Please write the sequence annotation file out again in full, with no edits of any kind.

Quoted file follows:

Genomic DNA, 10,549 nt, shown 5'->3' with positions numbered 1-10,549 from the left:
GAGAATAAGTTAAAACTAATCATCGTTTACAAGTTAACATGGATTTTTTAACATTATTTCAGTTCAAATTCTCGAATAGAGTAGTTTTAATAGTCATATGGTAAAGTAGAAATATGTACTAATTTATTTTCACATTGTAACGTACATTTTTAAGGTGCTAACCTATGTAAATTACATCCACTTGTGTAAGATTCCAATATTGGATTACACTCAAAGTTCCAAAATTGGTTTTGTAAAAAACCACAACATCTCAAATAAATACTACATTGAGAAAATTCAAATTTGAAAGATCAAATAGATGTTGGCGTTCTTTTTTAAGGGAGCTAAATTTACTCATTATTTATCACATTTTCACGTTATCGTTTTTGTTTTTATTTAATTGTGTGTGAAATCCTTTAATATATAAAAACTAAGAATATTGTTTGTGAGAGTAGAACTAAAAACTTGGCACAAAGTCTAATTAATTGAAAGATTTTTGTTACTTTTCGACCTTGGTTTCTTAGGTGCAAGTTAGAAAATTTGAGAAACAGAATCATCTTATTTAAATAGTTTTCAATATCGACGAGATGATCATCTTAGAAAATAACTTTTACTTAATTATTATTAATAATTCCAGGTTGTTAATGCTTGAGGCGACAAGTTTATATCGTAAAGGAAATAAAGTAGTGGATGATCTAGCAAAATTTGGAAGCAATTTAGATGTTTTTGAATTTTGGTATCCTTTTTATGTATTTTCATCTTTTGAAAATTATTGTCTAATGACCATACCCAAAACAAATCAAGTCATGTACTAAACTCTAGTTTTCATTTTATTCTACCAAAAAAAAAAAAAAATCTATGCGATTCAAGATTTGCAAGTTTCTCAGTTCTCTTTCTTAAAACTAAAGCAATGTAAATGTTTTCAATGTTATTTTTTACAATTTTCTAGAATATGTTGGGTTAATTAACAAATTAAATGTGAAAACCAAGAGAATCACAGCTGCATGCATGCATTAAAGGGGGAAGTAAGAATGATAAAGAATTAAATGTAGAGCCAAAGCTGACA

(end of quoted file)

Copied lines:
Genomic DNA, 10,549 nt, shown 5'->3' with positions numbered 1-10,549 from the left:
GAGAATAAGTTAAAACTAATCATCGTTTACAAGTTAACATGGATTTTTTAACATTATTTCAGTTCAAATTCTCGAATAGAGTAGTTTTAATAGTCATATGGTAAAGTAGAAATATGTACTAATTTATTTTCACATTGTAACGTACATTTTTAAGGTGCTAACCTATGTAAATTACATCCACTTGTGTAAGATTCCAATATTGGATTACACTCAAAGTTCCAAAATTGGTTTTGTAAAAAACCACAACATCTCAAATAAATACTACATTGAGAAAATTCAAATTTGAAAGATCAAATAGATGTTGGCGTTCTTTTTTAAGGGAGCTAAATTTACTCATTATTTATCACATTTTCACGTTATCGTTTTTGTTTTTATTTAATTGTGTGTGAAATCCTTTAATATATAAAAACTAAGAATATTGTTTGTGAGAGTAGAACTAAAAACTTGGCACAAAGTCTAATTAATTGAAAGATTTTTGTTACTTTTCGACCTTGGTTTCTTAGGTGCAAGTTAGAAAATTTGAGAAACAGAATCATCTTATTTAAATAGTTTTCAATATCGACGAGATGATCATCTTAGAAAATAACTTTTACTTAATTATTATTAATAATTCCAGGTTGTTAATGCTTGAGGCGACAAGTTTATATCGTAAAGGAAATAAAGTAGTGGATGATCTAGCAAAATTTGGAAGCAATTTAGATGTTTTTGAATTTTGGTATCCTTTTTATGTATTTTCATCTTTTGAAAATTATTGTCTAATGACCATACCCAAAACAAATCAAGTCATGTACTAAACTCTAGTTTTCATTTTATTCTACCAAAAAAAAAAAAAAATCTATGCGATTCAAGATTTGCAAGTTTCTCAGTTCTCTTTCTTAAAACTAAAGCAATGTAAATGTTTTCAATGTTATTTTTTACAATTTTCTAGAATATGTTGGGTTAATTAACAAATTAAATGTGAAAACCAAGAGAATCACAGCTGCATGCATGCATTAAAGGGGGAAGTAAGAATGATAAAGAATTAAATGTAGAGCCAAAGCTGACA